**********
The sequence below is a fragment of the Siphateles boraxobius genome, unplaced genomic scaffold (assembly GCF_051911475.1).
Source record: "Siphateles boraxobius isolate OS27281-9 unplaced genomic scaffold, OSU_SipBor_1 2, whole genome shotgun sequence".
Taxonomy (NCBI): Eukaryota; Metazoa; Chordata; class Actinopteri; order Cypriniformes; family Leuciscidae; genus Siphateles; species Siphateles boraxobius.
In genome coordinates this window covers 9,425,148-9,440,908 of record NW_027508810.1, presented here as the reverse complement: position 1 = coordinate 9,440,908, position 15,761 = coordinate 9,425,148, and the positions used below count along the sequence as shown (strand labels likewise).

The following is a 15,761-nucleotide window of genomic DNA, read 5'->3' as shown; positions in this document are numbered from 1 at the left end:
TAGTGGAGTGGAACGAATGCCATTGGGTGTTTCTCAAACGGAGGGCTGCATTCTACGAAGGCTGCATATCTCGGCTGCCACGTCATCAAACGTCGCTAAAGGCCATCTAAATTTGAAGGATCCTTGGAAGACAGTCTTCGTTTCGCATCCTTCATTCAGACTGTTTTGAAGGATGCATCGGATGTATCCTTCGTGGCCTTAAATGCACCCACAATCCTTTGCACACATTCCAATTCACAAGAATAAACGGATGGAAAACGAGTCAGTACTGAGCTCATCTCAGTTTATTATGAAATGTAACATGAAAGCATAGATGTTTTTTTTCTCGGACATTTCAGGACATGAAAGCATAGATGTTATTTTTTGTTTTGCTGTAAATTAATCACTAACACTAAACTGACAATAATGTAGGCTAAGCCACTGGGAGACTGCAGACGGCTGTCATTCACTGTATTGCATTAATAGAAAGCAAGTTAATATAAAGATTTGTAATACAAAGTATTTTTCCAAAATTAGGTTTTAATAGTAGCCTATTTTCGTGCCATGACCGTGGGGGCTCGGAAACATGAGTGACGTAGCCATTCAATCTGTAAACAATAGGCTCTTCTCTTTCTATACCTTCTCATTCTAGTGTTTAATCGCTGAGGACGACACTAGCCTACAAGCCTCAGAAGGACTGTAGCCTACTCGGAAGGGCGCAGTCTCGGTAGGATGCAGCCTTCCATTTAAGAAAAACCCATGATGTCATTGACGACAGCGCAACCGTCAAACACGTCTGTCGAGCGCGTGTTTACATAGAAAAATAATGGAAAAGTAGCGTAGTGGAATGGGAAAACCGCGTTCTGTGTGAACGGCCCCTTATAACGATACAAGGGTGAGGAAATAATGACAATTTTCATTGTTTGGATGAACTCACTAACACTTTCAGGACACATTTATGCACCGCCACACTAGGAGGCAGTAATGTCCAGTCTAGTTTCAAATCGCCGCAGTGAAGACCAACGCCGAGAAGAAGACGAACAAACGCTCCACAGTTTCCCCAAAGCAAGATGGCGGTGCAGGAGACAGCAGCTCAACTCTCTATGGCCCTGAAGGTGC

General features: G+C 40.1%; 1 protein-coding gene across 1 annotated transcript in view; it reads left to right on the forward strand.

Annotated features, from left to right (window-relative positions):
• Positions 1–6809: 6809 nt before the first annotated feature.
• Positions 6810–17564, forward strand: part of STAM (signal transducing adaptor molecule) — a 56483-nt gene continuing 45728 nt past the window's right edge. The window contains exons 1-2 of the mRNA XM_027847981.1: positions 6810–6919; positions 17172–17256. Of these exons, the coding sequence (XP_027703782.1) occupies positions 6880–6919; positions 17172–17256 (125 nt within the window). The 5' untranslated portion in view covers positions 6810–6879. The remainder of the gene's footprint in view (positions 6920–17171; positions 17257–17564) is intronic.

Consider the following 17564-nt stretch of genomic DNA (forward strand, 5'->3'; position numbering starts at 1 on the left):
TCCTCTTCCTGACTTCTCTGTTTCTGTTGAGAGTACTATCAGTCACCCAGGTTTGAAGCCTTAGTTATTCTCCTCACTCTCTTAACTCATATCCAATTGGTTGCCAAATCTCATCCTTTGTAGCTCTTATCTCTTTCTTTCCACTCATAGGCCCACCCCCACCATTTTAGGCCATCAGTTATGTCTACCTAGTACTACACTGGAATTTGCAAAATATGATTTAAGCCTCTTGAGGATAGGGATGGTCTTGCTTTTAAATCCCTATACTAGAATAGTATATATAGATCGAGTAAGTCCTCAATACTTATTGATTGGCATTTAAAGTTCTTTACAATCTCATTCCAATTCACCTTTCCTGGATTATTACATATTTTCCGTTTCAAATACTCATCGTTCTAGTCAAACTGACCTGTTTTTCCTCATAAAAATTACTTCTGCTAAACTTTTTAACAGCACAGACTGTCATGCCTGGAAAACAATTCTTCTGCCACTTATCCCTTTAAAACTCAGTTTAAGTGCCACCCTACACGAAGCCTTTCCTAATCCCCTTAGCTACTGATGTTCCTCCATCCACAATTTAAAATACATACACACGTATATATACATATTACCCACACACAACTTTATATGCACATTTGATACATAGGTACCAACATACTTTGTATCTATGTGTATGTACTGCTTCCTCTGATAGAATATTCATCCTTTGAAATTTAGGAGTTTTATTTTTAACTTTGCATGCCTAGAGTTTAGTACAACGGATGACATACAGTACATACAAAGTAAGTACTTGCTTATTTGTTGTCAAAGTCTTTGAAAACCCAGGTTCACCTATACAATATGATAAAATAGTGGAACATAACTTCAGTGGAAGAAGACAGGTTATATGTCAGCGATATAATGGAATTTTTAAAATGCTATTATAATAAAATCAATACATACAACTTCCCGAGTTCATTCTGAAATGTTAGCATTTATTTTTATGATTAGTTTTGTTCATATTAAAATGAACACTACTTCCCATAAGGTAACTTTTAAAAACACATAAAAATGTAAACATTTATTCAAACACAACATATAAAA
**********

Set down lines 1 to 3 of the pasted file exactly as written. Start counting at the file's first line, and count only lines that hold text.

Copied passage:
The sequence below is a fragment of the Siphateles boraxobius genome, unplaced genomic scaffold (assembly GCF_051911475.1).
Source record: "Siphateles boraxobius isolate OS27281-9 unplaced genomic scaffold, OSU_SipBor_1 2, whole genome shotgun sequence".
Taxonomy (NCBI): Eukaryota; Metazoa; Chordata; class Actinopteri; order Cypriniformes; family Leuciscidae; genus Siphateles; species Siphateles boraxobius.